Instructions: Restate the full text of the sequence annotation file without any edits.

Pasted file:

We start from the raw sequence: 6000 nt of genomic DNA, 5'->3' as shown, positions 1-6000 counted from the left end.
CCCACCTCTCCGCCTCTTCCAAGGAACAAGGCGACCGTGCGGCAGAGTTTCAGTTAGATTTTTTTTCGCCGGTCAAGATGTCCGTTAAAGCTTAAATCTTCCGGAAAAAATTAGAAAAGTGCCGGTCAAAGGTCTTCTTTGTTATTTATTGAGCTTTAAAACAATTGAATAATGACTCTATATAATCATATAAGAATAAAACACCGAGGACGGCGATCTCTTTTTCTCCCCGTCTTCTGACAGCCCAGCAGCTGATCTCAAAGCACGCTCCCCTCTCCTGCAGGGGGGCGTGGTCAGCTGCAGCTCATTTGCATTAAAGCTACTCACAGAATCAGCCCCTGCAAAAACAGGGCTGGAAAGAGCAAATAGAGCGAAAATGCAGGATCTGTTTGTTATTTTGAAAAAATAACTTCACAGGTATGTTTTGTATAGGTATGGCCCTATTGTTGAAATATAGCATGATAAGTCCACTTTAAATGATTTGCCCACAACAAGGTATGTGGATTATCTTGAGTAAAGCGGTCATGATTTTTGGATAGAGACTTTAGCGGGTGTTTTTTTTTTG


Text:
We start from the raw sequence: 6000 nt of genomic DNA, 5'->3' as shown, positions 1-6000 counted from the left end.
CCCACCTCTCCGCCTCTTCCAAGGAACAAGGCGACCGTGCGGCAGAGTTTCAGTTAGATTTTTTTTCGCCGGTCAAGATGTCCGTTAAAGCTTAAATCTTCCGGAAAAAATTAGAAAAGTGCCGGTCAAAGGTCTTCTTTGTTATTTATTGAGCTTTAAAACAATTGAATAATGACTCTATATAATCATATAAGAATAAAACACCGAGGACGGCGATCTCTTTTTCTCCCCGTCTTCTGACAGCCCAGCAGCTGATCTCAAAGCACGCTCCCCTCTCCTGCAGGGGGGCGTGGTCAGCTGCAGCTCATTTGCATTAAAGCTACTCACAGAATCAGCCCCTGCAAAAACAGGGCTGGAAAGAGCAAATAGAGCGAAAATGCAGGATCTGTTTGTTATTTTGAAAAAATAACTTCACAGGTATGTTTTGTATAGGTATGGCCCTATTGTTGAAATATAGCATGATAAGTCCACTTTAAATGATTTGCCCACAACAAGGTATGTGGATTATCTTGAGTAAAGCGGTCATGATTTTTGGATAGAGACTTTAGCGGGTGTTTTTTTTTTG